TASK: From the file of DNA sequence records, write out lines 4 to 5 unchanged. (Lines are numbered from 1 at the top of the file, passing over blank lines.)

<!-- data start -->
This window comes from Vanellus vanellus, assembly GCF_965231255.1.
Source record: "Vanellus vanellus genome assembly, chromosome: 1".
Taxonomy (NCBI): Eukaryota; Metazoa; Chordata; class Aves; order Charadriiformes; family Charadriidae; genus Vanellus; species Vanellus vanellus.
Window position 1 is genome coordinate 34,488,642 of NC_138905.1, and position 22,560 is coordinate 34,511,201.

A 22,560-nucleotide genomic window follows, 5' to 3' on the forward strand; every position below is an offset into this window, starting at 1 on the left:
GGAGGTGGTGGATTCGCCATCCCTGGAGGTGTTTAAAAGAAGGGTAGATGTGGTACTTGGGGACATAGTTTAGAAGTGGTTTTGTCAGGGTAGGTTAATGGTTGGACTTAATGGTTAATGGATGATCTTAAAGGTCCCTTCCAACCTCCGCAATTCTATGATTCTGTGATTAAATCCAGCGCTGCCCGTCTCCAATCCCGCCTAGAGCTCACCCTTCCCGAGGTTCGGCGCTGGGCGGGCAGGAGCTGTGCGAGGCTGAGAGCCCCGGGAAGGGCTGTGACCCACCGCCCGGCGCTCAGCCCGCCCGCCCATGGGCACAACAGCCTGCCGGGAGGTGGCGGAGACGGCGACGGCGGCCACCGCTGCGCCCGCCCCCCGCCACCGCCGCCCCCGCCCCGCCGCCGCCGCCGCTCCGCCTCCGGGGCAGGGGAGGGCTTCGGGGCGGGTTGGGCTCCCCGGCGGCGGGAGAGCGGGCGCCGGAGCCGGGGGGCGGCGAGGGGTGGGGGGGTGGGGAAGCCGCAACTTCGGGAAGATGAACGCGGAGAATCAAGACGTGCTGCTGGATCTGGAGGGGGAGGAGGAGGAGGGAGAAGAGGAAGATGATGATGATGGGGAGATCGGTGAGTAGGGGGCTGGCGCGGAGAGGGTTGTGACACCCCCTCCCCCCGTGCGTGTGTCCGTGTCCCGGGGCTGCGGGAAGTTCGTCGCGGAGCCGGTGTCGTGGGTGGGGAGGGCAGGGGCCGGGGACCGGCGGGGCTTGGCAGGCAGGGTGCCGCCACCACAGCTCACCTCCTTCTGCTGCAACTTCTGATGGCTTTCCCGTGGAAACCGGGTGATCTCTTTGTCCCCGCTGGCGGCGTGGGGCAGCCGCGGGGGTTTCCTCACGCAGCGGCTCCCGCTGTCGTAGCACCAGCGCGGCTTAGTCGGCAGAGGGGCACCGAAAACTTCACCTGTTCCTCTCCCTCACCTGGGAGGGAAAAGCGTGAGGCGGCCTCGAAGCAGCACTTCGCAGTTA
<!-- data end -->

Window position 1 is genome coordinate 34,488,642 of NC_138905.1, and position 22,560 is coordinate 34,511,201.

A 22,560-nucleotide genomic window follows, 5' to 3' on the forward strand; every position below is an offset into this window, starting at 1 on the left: